We need a little more anarchy. I’m late in posting this because I had to write it from a New York jail.
See, I made a serious error in judgement. I texted my friend Liz Arden from my car. “On my way to Plattsburg Airport,” I wrote.
I was about to pull back out onto entrance ramp from the shoulder where I had stopped when I noticed flashing lights in the rear view mirror.
“May I see your license and registration, sir?” the trooper asked politely.
“What’s the trouble, officer?” I said.
“You are in violation of section 1225-d of the vehicle and traffic law of New York state,” he replied. “Texting while operating a motor vehicle.”
“I wasn’t moving, officer. My speed was zero. I pulled over and stopped deliberately to sit here so I could use my electronic device safely and legally.”
“New York does not require you to be speeding for me to consider that you are operating your vehicle, sir.”
I found that interesting, since motion is defined as the act, process, or state of changing place or position and some ΔV is necessary to effect that.
Sir Isaac Newton compiled his laws of motion in the 17th Century, some years before we started regulating vehicular communication. In fact, some years before we started thinking about vehicles powered by much other than hay. His three laws describe the relationship between the forces acting on a body and its motion due to those forces; they form the basis for classical mechanics.
Newton’s First Law: The velocity of a body remains constant unless the body is acted upon by an external force. It is often expressed as “a body in motion stays in motion and a car sitting dead on the street ain’t moving.”
“Now wait just a darned minute,” I said. Troopers like being told that. “Imagine this scenario, officer. Imagine that I am sitting in a public park, motionless, with a butter knife. A ground squirrel has chewed on my nuts. I am seriously enraged and am plotting the hideous death of that squirrel. Foam is coming out of my ears. Steam from my mouth. But the squirrel is still sitting in the tree, chattering. And I haven’t moved from my park bench.”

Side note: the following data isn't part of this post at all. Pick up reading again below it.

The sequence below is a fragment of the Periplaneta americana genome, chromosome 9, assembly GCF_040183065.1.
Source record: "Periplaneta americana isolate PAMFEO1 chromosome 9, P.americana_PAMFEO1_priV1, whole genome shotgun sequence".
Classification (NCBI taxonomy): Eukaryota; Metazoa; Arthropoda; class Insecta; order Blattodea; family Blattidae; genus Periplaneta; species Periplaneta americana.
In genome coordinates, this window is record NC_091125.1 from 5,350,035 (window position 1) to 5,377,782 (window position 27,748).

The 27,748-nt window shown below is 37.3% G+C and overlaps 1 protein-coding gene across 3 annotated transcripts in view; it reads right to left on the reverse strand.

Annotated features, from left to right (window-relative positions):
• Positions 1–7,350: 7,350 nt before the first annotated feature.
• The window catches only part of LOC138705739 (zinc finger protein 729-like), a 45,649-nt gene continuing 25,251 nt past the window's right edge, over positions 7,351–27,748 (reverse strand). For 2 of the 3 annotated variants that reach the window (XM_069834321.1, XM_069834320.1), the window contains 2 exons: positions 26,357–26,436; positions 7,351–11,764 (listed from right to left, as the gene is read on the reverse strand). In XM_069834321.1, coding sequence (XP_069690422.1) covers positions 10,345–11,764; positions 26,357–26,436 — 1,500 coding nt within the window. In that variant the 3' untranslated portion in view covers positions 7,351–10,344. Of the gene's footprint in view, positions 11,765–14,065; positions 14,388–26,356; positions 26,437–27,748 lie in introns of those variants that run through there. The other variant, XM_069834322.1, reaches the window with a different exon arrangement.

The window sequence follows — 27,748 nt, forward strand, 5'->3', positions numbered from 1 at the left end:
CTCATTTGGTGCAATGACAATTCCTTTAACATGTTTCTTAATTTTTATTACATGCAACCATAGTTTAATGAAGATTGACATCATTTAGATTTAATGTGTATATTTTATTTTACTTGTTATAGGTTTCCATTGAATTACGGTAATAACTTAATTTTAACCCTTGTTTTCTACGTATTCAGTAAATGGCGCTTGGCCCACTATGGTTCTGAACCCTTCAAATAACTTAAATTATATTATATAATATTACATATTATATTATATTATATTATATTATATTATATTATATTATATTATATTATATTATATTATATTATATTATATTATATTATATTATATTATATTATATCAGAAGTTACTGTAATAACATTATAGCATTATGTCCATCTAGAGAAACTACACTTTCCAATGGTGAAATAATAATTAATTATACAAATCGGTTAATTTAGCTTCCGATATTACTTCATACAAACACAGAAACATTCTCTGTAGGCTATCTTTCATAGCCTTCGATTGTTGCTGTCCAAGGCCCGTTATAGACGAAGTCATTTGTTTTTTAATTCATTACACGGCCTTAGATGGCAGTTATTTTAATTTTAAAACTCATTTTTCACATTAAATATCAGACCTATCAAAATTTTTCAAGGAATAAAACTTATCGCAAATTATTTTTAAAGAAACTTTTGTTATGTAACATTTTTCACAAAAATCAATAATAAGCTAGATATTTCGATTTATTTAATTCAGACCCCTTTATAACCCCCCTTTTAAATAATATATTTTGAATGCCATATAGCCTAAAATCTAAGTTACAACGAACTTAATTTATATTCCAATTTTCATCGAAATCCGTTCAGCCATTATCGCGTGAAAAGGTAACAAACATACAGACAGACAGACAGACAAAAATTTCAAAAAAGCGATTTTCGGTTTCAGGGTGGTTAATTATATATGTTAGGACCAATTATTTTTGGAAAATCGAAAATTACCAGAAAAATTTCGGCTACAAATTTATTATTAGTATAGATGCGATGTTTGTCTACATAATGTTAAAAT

He moved his hand to the side of his utility belt.
“Step out of the car, please, sir.”
“You can’t arrest me for murder for sitting in a public park, motionless, with a butter knife,” I told him. “So you also can’t arrest me for a moving violation when I am sitting in my stopped car, motionless.”
Vermont’s 2009 “Texting Law” (23 V.S.A. § 1099) states, “A person shall not engage in texting while operating a moving motor vehicle on a highway.” New York’s law is similar but longer winded. Police in New York can stop drivers for using handheld devices while driving, making it a primary traffic offense. That state’s law also increased the penalty from a two- to a three-point offense with a fine of up to $150.
The trooper is using a definition of “operate a motor vehicle” that means more than just “drive,” “driving,” or “driven.” Their definition seems to cover all matters related to having a car near a highway, whether you be in actual motion or at rest.
Under those circumstances, the New York law that states that “no person shall operate a motor vehicle unless all front seat passengers under the age of sixteen are restrained by a safety belt…” means that the trooper can cite me for sitting at the foot of my friend’s driveway in Rouse’s Point with my granddaughter if she’s not belted in.
“I’m thinking it’s time to tune up the law,” my friend Denny Crane might say.
Fortunately, the cursory examination of my car didn’t turn up the butter knife in my glove box.